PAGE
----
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The Canadian Chamber of Commerce brings together a vast network of over 450 chambers of commerce and boards of trade, representing 200,000 businesses of all sizes in all sectors of the economy and in all regions. This network represents diverse viewpoints, and the Canadian Chamber blog provides a platform to share ideas with the business community and the federal government. The opinions expressed in this blog post do not necessarily reflect the views or positions of the Canadian Chamber of Commerce. 

This piece is written by Brenda LaRose, Board Diversity Practice Lead on the Canadian Chamber Board of Directors and Partner at Leaders International Executive Search.

With racism in the global spotlight these past weeks, it has highlighted that changes are still necessary in Canada to strengthen the social fabric of our country.  The Indigenous community has been on this land for thousands of years, but systemic racism is still happening in spite of the Supreme Court recognizing in more than 250 decisions since the 1970s that Indigenous Peoples have inalienable rights in how Canada develops and grows its potential.

Canada’s business sector has a major role and responsibility to play in building true, cooperative and respectful relationships with Indigenous Peoples. These relationships should be built to not only ensure financial success but also to achieve certainty in current or future initiatives. Many businesses in Canada are already committed and are working on this.  Some businesses have led the way and been successful at breaking down the barriers to create true partnerships to their long-term benefit. Yet, systemic racism is still well entrenched in our society and that prevents us from moving forward in a bold new direction Clearly, there is much more work to do to on diversity and the fair representation of Indigenous Peoples and other racialized Canadians.

Last year Indigenous businesses contributed more than $34 billion to the Canadian economy and there is potential for much more if the systemic barriers are removed. There are many highly successful Indigenous businesses in this country. These Indigenous corporations currently operate on budgets of millions, if not hundreds of millions of dollars, every year and whose Presidents, CEOs and senior managers have clearly demonstrated a strong business acumen. We must invite more of these individuals to sit on corporate boards and work with other corporations to broaden their reach into Indigenous communities. There are many qualified candidates and the business community can help fight discrimination through board appointments.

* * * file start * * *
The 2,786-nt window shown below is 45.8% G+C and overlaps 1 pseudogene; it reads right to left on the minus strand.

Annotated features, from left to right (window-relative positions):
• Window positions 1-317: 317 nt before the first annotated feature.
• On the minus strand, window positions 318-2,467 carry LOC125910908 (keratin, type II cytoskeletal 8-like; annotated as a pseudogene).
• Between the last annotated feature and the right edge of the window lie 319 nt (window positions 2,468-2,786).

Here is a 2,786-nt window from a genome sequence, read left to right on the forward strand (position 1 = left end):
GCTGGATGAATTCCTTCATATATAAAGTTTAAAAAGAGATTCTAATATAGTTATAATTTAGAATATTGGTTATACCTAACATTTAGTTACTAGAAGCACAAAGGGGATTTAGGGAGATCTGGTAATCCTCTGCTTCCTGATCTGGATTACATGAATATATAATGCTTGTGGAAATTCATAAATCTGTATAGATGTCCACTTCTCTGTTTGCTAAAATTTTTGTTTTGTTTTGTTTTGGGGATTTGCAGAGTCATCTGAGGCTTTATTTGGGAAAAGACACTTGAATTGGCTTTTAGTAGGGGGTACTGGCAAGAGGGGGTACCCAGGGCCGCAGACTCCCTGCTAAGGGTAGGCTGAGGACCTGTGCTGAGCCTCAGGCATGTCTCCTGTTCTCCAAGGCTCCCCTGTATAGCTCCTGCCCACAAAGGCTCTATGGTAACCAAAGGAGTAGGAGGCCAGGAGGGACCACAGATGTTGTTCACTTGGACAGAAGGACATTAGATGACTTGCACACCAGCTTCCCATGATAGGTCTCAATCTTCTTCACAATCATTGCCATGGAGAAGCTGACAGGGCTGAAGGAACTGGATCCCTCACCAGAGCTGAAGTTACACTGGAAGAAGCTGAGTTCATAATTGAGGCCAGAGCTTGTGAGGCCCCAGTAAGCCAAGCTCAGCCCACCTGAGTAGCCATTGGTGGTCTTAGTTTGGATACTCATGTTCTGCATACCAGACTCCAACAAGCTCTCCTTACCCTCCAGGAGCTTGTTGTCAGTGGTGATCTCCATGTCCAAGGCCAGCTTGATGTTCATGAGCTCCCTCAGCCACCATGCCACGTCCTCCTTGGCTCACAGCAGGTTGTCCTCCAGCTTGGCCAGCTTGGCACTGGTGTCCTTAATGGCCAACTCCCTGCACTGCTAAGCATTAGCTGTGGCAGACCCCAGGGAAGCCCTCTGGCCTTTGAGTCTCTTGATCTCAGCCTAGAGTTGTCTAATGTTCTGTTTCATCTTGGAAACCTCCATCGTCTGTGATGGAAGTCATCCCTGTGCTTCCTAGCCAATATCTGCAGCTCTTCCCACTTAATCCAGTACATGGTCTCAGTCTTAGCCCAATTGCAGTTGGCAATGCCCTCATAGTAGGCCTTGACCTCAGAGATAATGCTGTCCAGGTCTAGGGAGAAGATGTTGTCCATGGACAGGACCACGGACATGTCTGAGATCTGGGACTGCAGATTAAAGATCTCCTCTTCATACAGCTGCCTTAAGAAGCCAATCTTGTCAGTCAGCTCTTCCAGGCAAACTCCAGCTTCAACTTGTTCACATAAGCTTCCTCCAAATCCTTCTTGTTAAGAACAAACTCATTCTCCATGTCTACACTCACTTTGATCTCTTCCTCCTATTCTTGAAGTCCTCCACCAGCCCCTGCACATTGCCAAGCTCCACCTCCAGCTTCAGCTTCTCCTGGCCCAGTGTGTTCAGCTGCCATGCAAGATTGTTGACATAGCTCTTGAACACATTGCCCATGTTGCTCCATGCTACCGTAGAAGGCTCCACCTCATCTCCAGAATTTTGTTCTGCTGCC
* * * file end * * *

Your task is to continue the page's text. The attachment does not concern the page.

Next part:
This broadening of diversity at the board and senior management levels will also demonstrate that corporate culture is opening to all communities in Canada and that there is potential for growing and moving up on the corporate ladder.  This will generate huge benefits for companies that see the writing on the wall and open themselves up to the full human potential of Canada.

The Canadian government has started to recognize the importance of supporting and investing in Indigenous business. The National Aboriginal Capital Corporation Association (NACCA) has recently received over $300M to support existing and new Indigenous businesses across Canada. This major cash injection will allow a whole new range of businesses to start developing one of the major resources in Canada, the Indigenous human potential.  As Canada’s fastest growing population, we are in a position to not only become invaluable assets for the entire range of corporations in Canada but help build the bottom line and the access to a growing market. Furthermore, the social capital that will be created will, in many ways, far outstrip the strict financial bottom line.

Click here to access resources about Indigenous communities, culture histories, reconciliation and justice in Canada.

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